“It is in my financial plan to be ready for it,” Allison said.
What comes first, whether the 600-home development or a signaled intersection, is a little bit of a chicken or the egg conundrum. It is likely the new development must meet a certain threshold before CDOT installs a signal, Allison said.
The access road, even without a Highway 160 signal, would be built with a future signal in mind, she said.
“In an ideal world, we would love to put in that signal about the time that it’s warranted,” Allison said. “ … We want to time it where we know this (a development) is going to go in and we know that it’s actually going to operate to this level.”
As for the lowering the speed limit, CDOT again relies on federal and state guidelines, whether drivers adhere to those speed limits, what kinds of traffic-calming features might be employed and balancing travel time while taking the surrounding community into consideration.
It is likely a signaled intersection would go in before a speed limit change is made.
“We're looking at both the possibility of a signal and then, once that development goes in, the possibility of another speed study along that area so that we can make sure the posted speed is aligned with the road characteristics,” Allison said.
Building the new access road largely relies on funding, engineering plans and working with CDOT to make it happen. Town planners would like to complete engineering plans by summer 2024 and begin construction in early 2025.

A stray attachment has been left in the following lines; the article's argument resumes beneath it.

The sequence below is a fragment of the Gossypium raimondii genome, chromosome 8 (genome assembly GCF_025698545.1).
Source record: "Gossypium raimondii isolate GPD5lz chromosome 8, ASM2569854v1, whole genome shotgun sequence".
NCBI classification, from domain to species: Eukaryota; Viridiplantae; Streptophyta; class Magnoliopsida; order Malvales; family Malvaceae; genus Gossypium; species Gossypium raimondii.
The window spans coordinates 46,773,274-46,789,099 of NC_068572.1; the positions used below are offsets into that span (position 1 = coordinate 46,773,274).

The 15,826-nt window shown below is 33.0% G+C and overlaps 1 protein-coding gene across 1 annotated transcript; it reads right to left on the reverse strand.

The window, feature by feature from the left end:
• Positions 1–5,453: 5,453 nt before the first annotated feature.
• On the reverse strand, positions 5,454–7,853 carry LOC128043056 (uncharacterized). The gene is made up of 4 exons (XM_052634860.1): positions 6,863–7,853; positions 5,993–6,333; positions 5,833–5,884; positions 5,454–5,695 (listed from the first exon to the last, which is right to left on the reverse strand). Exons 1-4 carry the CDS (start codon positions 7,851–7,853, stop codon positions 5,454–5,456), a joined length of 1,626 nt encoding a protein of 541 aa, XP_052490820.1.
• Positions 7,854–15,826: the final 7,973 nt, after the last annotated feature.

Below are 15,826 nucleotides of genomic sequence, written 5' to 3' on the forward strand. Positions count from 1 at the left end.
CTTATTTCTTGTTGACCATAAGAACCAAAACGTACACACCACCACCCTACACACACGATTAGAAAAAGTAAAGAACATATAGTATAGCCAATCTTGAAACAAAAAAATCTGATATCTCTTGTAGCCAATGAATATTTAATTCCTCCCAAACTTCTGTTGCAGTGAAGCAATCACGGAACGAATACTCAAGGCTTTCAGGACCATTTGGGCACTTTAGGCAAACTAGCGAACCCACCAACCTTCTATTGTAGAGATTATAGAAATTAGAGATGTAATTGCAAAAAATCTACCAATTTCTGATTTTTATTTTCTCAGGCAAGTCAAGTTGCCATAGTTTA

The town hopes to obtain $1.5 million in congressional spending, other federal and state funding, and possibly grants to help fund the intersection and access road. The town could also use a portion of local sales taxes dedicated for streets and capital improvements.
In addition to providing access to new development, the signaled intersection would provide new approaches to the intermediate and middle schools. If done right, the new access road could go a long way to eliminating a traffic backup at the two schools and create safer conditions for children – including the addition of sidewalks.
Mike Foutz, outgoing president of the Bayfield School District, said the school district is supportive of the new access point. In developing a new approach and intersection, he said the school district has two key interests: maintaining good access to both schools and to avoid being landlocked by the new road so that the middle school can expand.
The middle school will likely need to expand if and when a 600-unit subdivision is built, he said.
Foutz said it is virtually “inevitable” the northeast side of town will be built out. The demand for housing and affordable housing is too great, especially for teachers, he said.
“To me, it’s crisis level,” Foutz said. “It’s making it difficult to recruit teachers. The average person can hardly afford to live here. It’s just insane, so we need some houses.”
Killian said she would like to see more community participation in the design process. The Bayfield East Annexation is a big deal for Bayfield’s future, and only a handful of residents have weighed in. She said there are plenty of opportunities for residents to become involved.
“I think most of the community wants to grow enough where we can have other services,” Killian said “ … They just want it done right.”